Victory in battle of Belgrade puts new world No 1 Ivanovic in pink

Click to follow
The Independent Online

Yesterday she won the battle of Belgrade, tomorrow she will hope to conquer Paris and on Monday she will be on top of the world. The future is looking as bright for Ana Ivanovic as the salmon-pink dress in which she beat her fellow Serb, Jelena Jankovic, 6-4, 3-6, 6-4 here yesterday to reach the final of the French Open for the second year in succession.

Despite having frozen against Justine Henin in the final 12 months ago, 20-year-old Ivanovic will be the warm favourite to claim her first Grand Slam crown tomorrow when she faces the world No 14, Dinara Safina, who beat another Russian, Svetlana Kuznetsova, 6-3, 6-2 in the other semi-final. Whatever the outcome Ivanovic will be the new No 1 when the updated world ranking list is published on Monday, ending Maria Sharapova's short return to the top following Henin's abrupt retirement last month. Jankovic, the world No 3, would also have taken the No 1 spot had she reached her first Grand Slam final, but this was her fourth losing semi-final and she might be starting to wonder whether she has it in her to make the final breakthrough. Ivanovic has the clear edge over her rival, having beaten her five times in a row.

With Henin's departure, it will be no surprise if Ivanovic enjoys a long and happy reign as No 1. The current world No 2 gave a much better account of herself in her second Grand Slam final earlier this year, losing a tight match to Sharapova at the Australian Open, and the hard work she has put in to improve her fitness has been evident. Having lost weight, she looks much lighter on her feet than a year ago and gets to balls that would have evaded her in the past.

Jankovic, 23, has always been the more athletic of the two Serbs, who were both brought up in Belgrade and know each other's games inside out, but Ivanovic, taller and more strongly built, has the edge in power, particularly on her booming forehand. As if Ivanovic's advantages were not enough, Jankovic started the match wearing a support for an arm injury, having returned to Serbia for 24 hours earlier this week for treatment. Her physical problems may have explained why there were so few sightings of the broad smile that has lit up stadiums around the world.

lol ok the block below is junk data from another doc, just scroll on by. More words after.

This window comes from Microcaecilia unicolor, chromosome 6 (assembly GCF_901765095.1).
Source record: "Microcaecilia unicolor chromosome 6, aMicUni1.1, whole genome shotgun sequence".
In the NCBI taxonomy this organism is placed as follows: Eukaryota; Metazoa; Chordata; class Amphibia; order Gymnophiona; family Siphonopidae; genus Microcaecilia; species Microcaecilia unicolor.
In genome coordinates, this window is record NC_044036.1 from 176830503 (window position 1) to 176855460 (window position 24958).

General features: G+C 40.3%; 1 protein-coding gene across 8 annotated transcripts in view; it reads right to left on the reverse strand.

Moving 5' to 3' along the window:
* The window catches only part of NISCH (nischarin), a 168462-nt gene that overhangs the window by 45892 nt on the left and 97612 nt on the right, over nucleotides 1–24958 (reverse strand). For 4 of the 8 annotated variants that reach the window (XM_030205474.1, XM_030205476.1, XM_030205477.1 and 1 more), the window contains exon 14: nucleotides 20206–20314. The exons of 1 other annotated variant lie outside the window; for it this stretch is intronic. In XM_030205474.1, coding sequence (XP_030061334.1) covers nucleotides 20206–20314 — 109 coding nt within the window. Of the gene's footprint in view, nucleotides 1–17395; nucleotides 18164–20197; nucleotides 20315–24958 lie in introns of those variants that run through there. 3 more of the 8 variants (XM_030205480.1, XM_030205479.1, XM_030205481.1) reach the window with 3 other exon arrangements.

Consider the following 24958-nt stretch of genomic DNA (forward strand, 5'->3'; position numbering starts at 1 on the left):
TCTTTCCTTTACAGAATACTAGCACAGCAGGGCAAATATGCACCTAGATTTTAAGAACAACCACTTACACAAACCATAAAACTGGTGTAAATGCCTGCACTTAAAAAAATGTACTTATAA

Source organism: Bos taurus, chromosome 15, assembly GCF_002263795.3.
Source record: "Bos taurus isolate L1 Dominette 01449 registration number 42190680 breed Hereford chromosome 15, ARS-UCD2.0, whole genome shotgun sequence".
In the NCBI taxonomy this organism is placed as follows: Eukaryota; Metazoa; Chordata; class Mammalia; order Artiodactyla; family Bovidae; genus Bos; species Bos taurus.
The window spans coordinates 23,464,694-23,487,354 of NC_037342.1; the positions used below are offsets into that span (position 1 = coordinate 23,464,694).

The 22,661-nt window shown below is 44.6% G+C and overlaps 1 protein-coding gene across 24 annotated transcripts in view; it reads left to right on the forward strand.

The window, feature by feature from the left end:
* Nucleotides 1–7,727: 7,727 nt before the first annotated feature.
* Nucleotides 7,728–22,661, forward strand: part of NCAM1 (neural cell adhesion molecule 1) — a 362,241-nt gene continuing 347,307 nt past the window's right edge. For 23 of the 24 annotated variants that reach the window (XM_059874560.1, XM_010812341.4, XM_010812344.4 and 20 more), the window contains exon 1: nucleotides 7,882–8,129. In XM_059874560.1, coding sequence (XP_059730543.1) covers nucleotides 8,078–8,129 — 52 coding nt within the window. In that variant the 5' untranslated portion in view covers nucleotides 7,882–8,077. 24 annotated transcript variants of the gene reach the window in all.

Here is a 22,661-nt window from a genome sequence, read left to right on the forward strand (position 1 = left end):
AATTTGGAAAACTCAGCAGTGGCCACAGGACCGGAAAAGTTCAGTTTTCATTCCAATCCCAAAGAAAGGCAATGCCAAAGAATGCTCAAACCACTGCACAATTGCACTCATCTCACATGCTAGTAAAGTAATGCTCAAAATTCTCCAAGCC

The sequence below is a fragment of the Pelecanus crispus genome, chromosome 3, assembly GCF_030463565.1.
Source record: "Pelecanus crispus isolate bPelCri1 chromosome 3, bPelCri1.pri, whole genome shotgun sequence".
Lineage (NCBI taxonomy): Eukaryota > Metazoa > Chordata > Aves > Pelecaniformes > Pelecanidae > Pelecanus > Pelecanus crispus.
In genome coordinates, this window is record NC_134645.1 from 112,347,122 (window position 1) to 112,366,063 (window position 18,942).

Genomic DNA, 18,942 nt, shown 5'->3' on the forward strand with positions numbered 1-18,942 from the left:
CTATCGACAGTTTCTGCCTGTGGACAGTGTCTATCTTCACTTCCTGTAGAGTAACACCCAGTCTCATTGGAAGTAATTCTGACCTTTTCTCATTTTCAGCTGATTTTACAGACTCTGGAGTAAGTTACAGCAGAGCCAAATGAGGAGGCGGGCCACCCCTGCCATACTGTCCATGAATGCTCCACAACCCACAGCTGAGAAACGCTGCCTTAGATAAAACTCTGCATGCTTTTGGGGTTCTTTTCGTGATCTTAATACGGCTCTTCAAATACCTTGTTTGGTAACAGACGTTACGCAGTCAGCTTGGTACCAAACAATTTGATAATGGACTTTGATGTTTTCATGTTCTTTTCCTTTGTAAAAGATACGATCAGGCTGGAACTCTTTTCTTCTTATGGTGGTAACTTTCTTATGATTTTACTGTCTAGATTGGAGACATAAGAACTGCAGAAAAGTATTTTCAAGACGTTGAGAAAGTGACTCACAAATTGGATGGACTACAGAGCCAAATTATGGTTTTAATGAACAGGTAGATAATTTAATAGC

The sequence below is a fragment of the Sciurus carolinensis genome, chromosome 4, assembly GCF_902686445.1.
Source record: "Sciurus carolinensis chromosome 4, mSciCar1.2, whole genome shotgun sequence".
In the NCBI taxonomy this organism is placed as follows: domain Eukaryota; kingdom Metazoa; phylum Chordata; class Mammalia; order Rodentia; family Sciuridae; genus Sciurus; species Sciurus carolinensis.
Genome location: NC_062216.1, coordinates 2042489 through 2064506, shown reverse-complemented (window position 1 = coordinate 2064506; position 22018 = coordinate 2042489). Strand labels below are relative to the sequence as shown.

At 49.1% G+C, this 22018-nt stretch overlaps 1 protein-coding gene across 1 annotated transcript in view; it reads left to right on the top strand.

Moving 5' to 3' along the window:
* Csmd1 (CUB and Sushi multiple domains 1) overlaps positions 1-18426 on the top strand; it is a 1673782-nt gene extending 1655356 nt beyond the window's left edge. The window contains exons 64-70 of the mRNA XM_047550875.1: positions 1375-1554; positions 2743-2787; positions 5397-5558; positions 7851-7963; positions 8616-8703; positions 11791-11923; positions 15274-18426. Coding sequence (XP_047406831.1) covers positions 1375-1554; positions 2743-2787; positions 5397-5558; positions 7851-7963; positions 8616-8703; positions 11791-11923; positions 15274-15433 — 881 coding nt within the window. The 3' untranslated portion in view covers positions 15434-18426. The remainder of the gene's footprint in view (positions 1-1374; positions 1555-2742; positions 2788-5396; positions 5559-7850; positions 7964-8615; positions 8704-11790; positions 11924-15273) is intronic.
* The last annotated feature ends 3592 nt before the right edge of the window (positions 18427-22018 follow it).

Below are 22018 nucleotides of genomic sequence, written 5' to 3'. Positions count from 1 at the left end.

Support for the two women was evenly divided in the stadium, with Ivanovic's sizeable entourage boosted by the presence of Avram Grant, the former Chelsea manager, who is a long-standing friend of Dan Holzmann, the president of her management company.

There were some splendid rallies as the players pulled each other from side to side in lengthy baseline exchanges. Ivanovic, who hit 50 winners to her opponent's 16, was more aggressive, though she found her range only after losing the first three games.

Errors soon started to flow from Jankovic's racket, but from a set and 1-3 down she made a spirited recovery. Under pressure from the sheer consistency of Jankovic's groundstrokes, Ivanovic lost seven games in a row and trailed 1-3 in the final set. When Jankovic served at 4-5, however, she was swept aside by three huge forehand winners and a beautifully disguised drop shot.

"There were lots of ups and downs and lots of breaks," Ivanovic said afterwards. "I just had to put everything on the line in the final set when I was a break and 4-3 down. I had to go for my shots because it was a very long match with a lot of long rallies. I had the feeling that I had to step up a little bit more and take risks. That last game was huge, and I stepped up and played some good tennis."

Jankovic was in tears after the match but still retained her sense of humour. Asked what she would be doing in the evening, she replied: "Kill myself? I don't know. No, I will have some dinner and maybe get drunk or do something."

The match was an infinitely better contest than the other semi-final. Safina made thrilling comebacks to win her previous two matches, coming from a set and 5-2 down to beat both Sharapova and Elena Dementieva, but she never had to raise her game to such heights against Kuznetsova. The world No 4's game was littered with mistakes and both sets ended, appropriately enough, with horrible mishits on her forehand. There were five breaks of serve in the first set and two more were exchanged at the start of the second before Safina made what proved to be the decisive break to lead 3-2. Saving two break points to hold in the following game, Safina went on to complete victory in an hour and 27 minutes as Kuznetsova failed to stem the flow of mistakes.

"It was pretty horrible," she admitted afterwards. "I wasn't comfortable at all out there."